Huge: Exxon Will Advise Investors on Carbon Bubble Exposure

March 23, 2014

I’ve posted on how a number of large companies are beginning to face reality and prepare for a carbon constrained future, with internal carbon pricing. These include Walt Disney, Walmart, and even oil companies like Shell and Exxon.

Despite the efforts of the climate denial machine, science and facts on the ground eventually win out, especially when investor’s money is at stake.  Since Bill Mckibben’s widely cited “Do the Math” piece in  in Rolling Stone, there has been an increasing awareness that a good deal of fossil fuels still in the ground, in particular the “exotic”, hard to get at tar sands, and oil and gas shales, will have to be left in the ground. This is the “Carbon Bubble” – corporate assets that, if used, will destroy the planetary life support system.

See Jim Hansen addressing that in recent testimony elsewhere on this page. Above, quick powerpoint lecture to bring you up to steam. Here, see Exxon CEO Rex Tillerson’s 2012 acknowledgement of the reality of human caused climate change, and the need to “adapt”.

Now a movement of shareholders has pushed Exxon Mobil to begin cataloging its exposure to carbon bubble risks.

Bloomberg:

Exxon Mobil Corp. has agreed to publish a report describing its plans for a future in which market forces and stricter climate regulation may leave some of its carbon reserves unburnable.

Exxon Mobil is the first oil and gas producer in the U.S. to commit to reporting on its risks of stranded assets due to climate change.

The commitment came in response to a shareholder resolution filed in the fall of 2013 by wealth management firm Arjuna Capital and shareholder advocacy group As You Sow. The resolution was withdrawn after months of negotiations with Exxon Mobil.

Investors have increasingly raised concerns that stranded assets, also known as a “carbon bubble,” could occur if fossil fuel reserves are suddenly revalued under future government policies for climate change or greenhouse gas emissions.

In its report, Exxon Mobil will let shareholders know what types of reserves it holds—from deep sea drilling, tar sands or elsewhere—so that “investors have a better idea of where the risks lie and how well the company can withstand those risks,” Danielle Fugere, As You Sow’s president, told Bloomberg BNA.

“That kind of differentiation is important to shareholders as they decide which company to invest in,” Fugere said.

The report will also discuss how climate risks could affect Exxon Mobil’s capital expenditure plans. The report will be posted on Exxon Mobil’s website by the end of March.

Exxon Mobil’s Response

Natasha Lamb, director of equity research and shareholder engagement at Arjuna Capital, said she was “very impressed” by Exxon Mobil’s responsiveness to the shareholder resolution.

“In the past, they’ve been seen as a climate denier,” Lamb told Bloomberg BNA. Exxon Mobil seems to be making more of an effort to engage with shareholders on climate change and related issues, “in part because you can only hide under a rock for so long,” she said.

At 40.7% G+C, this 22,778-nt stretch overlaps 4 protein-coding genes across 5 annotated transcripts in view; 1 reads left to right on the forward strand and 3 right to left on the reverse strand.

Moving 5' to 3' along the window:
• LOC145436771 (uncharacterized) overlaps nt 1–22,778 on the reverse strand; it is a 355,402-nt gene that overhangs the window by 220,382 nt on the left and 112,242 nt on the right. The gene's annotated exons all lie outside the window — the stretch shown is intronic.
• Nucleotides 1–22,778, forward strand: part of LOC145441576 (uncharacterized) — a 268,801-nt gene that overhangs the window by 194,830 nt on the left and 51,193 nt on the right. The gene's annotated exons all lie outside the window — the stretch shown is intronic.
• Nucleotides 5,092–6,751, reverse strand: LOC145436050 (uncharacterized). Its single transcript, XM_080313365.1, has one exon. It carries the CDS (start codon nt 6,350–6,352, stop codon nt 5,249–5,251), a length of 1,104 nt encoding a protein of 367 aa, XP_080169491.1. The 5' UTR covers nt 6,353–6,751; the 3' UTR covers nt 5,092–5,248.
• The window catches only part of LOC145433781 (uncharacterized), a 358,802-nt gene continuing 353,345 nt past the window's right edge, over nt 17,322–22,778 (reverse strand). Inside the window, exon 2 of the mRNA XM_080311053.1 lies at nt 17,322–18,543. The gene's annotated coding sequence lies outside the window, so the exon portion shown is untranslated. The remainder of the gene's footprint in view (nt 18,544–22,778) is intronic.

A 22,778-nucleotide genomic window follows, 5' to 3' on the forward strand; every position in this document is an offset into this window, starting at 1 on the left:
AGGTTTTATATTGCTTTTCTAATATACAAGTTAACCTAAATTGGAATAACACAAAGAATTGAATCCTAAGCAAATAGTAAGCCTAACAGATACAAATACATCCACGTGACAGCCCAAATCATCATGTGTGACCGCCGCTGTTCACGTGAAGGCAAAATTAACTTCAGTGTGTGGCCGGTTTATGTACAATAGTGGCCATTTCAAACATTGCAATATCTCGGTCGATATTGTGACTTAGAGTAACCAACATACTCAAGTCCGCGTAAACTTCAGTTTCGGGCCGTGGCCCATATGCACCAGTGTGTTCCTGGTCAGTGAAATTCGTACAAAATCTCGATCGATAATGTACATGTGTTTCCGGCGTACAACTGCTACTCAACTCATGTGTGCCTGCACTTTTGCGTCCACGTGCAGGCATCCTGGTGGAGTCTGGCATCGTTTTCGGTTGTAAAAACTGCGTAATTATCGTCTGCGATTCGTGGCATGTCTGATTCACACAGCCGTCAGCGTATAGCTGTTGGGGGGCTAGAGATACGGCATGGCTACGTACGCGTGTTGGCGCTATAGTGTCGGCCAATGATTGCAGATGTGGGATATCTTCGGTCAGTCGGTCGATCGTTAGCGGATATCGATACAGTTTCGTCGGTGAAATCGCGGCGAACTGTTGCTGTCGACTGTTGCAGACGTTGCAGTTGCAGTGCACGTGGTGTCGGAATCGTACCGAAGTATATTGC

Lamb said Exxon Mobil made a “big move” recently when it disclosed to CDP, formerly known as the Carbon Disclosure Project, that it has included a carbon proxy cost in its long-term business plans since 2007. Exxon Mobil is one of about 30 companies in the U.S. that put an internal price on carbon pollution.

“Exxon Mobil invests billions of dollars in energy projects which take decades to plan and execute,” Exxon Mobil spokesman Alan Jeffers told Bloomberg BNA in December. “Although climate policies remain uncertain today, for the purposes of our business planning we assume that governments will continue to gradually adopt a wide variety of more stringent policies to help stem greenhouse gas emissions.”

Exxon Mobil declined to comment on the shareholder resolution.

The Street:

“If you look at the fossil fuel business, that’s trillions and trillions of dollars,” Fugere said, noting the market is often described as a “carbon bubble.”

“If world governments put a cap on carbon, you would see that bubble burst and that would throw the world economy into disarray,” she said. Instead, the plan of As You Sow and other investors is to ensure “the bubble is going to be let out slowly in a way that nobody loses all their money.”

As awareness of global warming has grown in recent years, a consensus has emerged that man-made carbon dioxide emissions are a leading cause. Through public pressure and the work of organizations like the Intergovernmental Panel on Climate Change, a U.N. advisory panel made up of scientists, governments have become increasingly aware of the risks associated with pumping ever more carbon dioxide into the atmosphere.

As stated in the press release issued by the shareholders:

World governments agree that if catastrophic warming over 2°C is to be avoided, no more than one-third of current proven carbon reserves can be burned. … Yet, a recent Unburnable Carbon report calculates that in 2012 alone, the 200 largestpublicly traded fossil fuel companies collectively spent an estimated $674 billion on finding and developing new reserves – reserves that cannot be utilized without breaking the world’s carbon budget.

The American Conservative: